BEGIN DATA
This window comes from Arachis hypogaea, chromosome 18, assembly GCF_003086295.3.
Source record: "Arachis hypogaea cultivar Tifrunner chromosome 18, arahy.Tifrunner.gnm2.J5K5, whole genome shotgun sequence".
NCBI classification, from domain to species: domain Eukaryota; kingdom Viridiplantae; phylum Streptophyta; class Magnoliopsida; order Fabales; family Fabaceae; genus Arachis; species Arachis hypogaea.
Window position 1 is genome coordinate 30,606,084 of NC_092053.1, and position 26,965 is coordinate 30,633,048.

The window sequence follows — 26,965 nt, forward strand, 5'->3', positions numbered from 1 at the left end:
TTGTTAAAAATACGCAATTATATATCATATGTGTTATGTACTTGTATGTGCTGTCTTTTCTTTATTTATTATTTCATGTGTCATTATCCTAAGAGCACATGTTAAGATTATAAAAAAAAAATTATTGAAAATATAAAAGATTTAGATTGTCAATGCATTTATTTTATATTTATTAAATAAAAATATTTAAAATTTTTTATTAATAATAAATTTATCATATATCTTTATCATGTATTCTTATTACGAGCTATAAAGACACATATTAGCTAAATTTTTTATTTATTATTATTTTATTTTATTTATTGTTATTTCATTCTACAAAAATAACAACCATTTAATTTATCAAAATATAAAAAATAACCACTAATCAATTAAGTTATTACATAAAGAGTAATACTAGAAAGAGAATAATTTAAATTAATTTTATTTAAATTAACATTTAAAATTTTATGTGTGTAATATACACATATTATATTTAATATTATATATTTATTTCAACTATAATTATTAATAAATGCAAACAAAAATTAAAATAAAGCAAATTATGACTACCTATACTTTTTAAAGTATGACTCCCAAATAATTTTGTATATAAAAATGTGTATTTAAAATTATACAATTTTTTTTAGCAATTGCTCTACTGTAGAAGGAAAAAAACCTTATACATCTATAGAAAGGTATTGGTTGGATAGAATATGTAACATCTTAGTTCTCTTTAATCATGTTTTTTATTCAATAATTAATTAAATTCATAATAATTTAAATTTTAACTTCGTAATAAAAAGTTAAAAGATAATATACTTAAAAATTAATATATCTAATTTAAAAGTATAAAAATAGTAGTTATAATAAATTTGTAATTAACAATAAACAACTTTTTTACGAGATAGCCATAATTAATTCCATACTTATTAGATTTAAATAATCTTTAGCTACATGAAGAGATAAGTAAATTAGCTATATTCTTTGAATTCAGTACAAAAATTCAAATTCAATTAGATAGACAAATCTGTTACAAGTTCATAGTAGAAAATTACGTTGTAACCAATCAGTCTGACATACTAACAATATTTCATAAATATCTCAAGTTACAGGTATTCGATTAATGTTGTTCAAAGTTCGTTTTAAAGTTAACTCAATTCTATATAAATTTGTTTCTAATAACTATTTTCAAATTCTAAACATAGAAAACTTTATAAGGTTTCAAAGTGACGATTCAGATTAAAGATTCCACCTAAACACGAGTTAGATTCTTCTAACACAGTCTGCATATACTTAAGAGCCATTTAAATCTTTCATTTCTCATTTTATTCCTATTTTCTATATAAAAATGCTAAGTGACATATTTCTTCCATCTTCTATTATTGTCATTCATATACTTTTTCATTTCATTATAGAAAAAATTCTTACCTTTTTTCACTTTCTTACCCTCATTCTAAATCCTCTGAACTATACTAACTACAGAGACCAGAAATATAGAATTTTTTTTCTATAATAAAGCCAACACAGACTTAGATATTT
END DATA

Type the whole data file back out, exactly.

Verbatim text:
This window comes from Arachis hypogaea, chromosome 18, assembly GCF_003086295.3.
Source record: "Arachis hypogaea cultivar Tifrunner chromosome 18, arahy.Tifrunner.gnm2.J5K5, whole genome shotgun sequence".
NCBI classification, from domain to species: domain Eukaryota; kingdom Viridiplantae; phylum Streptophyta; class Magnoliopsida; order Fabales; family Fabaceae; genus Arachis; species Arachis hypogaea.
Window position 1 is genome coordinate 30,606,084 of NC_092053.1, and position 26,965 is coordinate 30,633,048.

The window sequence follows — 26,965 nt, forward strand, 5'->3', positions numbered from 1 at the left end:
TTGTTAAAAATACGCAATTATATATCATATGTGTTATGTACTTGTATGTGCTGTCTTTTCTTTATTTATTATTTCATGTGTCATTATCCTAAGAGCACATGTTAAGATTATAAAAAAAAAATTATTGAAAATATAAAAGATTTAGATTGTCAATGCATTTATTTTATATTTATTAAATAAAAATATTTAAAATTTTTTATTAATAATAAATTTATCATATATCTTTATCATGTATTCTTATTACGAGCTATAAAGACACATATTAGCTAAATTTTTTATTTATTATTATTTTATTTTATTTATTGTTATTTCATTCTACAAAAATAACAACCATTTAATTTATCAAAATATAAAAAATAACCACTAATCAATTAAGTTATTACATAAAGAGTAATACTAGAAAGAGAATAATTTAAATTAATTTTATTTAAATTAACATTTAAAATTTTATGTGTGTAATATACACATATTATATTTAATATTATATATTTATTTCAACTATAATTATTAATAAATGCAAACAAAAATTAAAATAAAGCAAATTATGACTACCTATACTTTTTAAAGTATGACTCCCAAATAATTTTGTATATAAAAATGTGTATTTAAAATTATACAATTTTTTTTAGCAATTGCTCTACTGTAGAAGGAAAAAAACCTTATACATCTATAGAAAGGTATTGGTTGGATAGAATATGTAACATCTTAGTTCTCTTTAATCATGTTTTTTATTCAATAATTAATTAAATTCATAATAATTTAAATTTTAACTTCGTAATAAAAAGTTAAAAGATAATATACTTAAAAATTAATATATCTAATTTAAAAGTATAAAAATAGTAGTTATAATAAATTTGTAATTAACAATAAACAACTTTTTTACGAGATAGCCATAATTAATTCCATACTTATTAGATTTAAATAATCTTTAGCTACATGAAGAGATAAGTAAATTAGCTATATTCTTTGAATTCAGTACAAAAATTCAAATTCAATTAGATAGACAAATCTGTTACAAGTTCATAGTAGAAAATTACGTTGTAACCAATCAGTCTGACATACTAACAATATTTCATAAATATCTCAAGTTACAGGTATTCGATTAATGTTGTTCAAAGTTCGTTTTAAAGTTAACTCAATTCTATATAAATTTGTTTCTAATAACTATTTTCAAATTCTAAACATAGAAAACTTTATAAGGTTTCAAAGTGACGATTCAGATTAAAGATTCCACCTAAACACGAGTTAGATTCTTCTAACACAGTCTGCATATACTTAAGAGCCATTTAAATCTTTCATTTCTCATTTTATTCCTATTTTCTATATAAAAATGCTAAGTGACATATTTCTTCCATCTTCTATTATTGTCATTCATATACTTTTTCATTTCATTATAGAAAAAATTCTTACCTTTTTTCACTTTCTTACCCTCATTCTAAATCCTCTGAACTATACTAACTACAGAGACCAGAAATATAGAATTTTTTTTCTATAATAAAGCCAACACAGACTTAGATATTT